I was in the Democratic Republic of Congo (DRC) recently and met a young man, Jean Claude (not his real name), aged 17, who is living with HIV.
We are starting a new programme in the DRC about responding to HIV and I was very keen to have people living with HIV involved right from the beginning, so we invited some people, including Jean Claude, who are open about their HIV status to join us for our start-up workshop. It was very enriching for everyone to have them with us and to help us to understand much more about the realities of living with HIV and the implications it has on day to day life.
Jean Claude, a tall softly spoken young man, was very open with us about his story. He told us that his parents had both died from AIDS-related illnesses when he was a very small child. However, he was not told the truth about how they died until he was 15, when he himself became very ill and had to stay in hospital. He was then tested for HIV himself.
Jean Claude tested positive. He started taking antiretroviral medicine (ARVs) which made him feel better and built up his immune system.
In the meantime, the relatives he was living with rejected him and considered him useless. They thought he wasn’t worth investing in because they thought he was going to die soon and refused to pay his school fees.
As he faced increasing stigma and discrimination in the community and at school, he tried to hide the fact that he was HIV positive from his school friends, but one of them went through his bag and found a box of ARVs.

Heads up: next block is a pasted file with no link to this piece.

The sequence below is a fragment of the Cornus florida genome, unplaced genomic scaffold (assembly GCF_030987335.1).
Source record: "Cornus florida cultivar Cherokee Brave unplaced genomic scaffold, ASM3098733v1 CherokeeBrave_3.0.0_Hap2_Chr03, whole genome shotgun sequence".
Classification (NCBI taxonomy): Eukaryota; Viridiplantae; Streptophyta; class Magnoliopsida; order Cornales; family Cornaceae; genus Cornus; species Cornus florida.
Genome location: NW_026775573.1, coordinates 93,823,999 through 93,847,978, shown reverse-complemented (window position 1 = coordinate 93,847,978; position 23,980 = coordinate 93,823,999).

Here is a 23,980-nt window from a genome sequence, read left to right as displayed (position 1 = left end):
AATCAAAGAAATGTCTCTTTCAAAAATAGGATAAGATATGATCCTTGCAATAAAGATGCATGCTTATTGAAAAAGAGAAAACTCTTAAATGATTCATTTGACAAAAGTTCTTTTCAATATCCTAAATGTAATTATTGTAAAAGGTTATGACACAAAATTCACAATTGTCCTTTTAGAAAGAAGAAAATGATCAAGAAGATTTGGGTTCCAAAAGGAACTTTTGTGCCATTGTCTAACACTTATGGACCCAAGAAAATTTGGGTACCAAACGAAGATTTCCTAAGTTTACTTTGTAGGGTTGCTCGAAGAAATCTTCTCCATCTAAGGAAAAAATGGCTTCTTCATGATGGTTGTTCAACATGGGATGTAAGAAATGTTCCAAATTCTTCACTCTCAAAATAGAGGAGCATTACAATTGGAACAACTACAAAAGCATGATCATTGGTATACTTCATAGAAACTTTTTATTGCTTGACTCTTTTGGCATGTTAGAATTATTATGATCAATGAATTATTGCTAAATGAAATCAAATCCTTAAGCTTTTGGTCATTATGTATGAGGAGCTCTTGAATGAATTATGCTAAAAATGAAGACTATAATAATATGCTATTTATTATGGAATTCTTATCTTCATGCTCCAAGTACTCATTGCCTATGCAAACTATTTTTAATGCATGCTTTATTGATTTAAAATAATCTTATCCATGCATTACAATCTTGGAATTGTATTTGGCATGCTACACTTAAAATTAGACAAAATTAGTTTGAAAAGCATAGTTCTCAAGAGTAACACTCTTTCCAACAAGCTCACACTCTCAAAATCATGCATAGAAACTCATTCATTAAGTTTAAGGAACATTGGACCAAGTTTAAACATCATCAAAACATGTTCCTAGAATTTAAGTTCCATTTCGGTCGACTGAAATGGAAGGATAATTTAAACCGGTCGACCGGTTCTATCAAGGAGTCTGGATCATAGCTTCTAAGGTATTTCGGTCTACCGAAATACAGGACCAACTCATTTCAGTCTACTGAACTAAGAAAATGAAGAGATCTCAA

The supply of ARVs in the DRC is highly unreliable but it is crucial that they are taken every day without fail to boost the immune system which is attacked by HIV.
For this reason Jean Claude receives a call from the local clinic when a new batch of ARVs arrive and he has to drop everything to go and collect them. Often he has had to sneak out of classes at school to fetch them.
It has not been easy for Jean Claude to accept his HIV status, he contracted a sexually transmitted infection not through sex, but though his parents. He has had a lot of counselling and support from other people living with HIV, and he is now an open and active advocate for people living with HIV.
There are 33.3 million people globally living with HIV, but no official estimates on the number of people living with HIV in the DRC. What we do know is that the majority of people who have contracted the virus in the DRC are unaware of it and those who do know their HIV status face challenges similar to Jean Claude.
Save the Children has just started a new programme to support communities to respond to some of these problems, supporting vulnerable children who can’t get to school or to the health centre, and we are working with communities to help them understand HIV better and encourage them to support people living with HIV, rather than discriminate against them.
December 1st is world aids day, and there is much to contemplate. Although the overall number of people living with HIV is falling, mainly thanks to greater access to ARV’s, the proportion who are children is rising.
Jean Claude has access to ARVs, but the unreliable supply, the stigma, and discrimination mean that he is still in need of a lot of support and care.
The patient’s consent was obtained for this blog.
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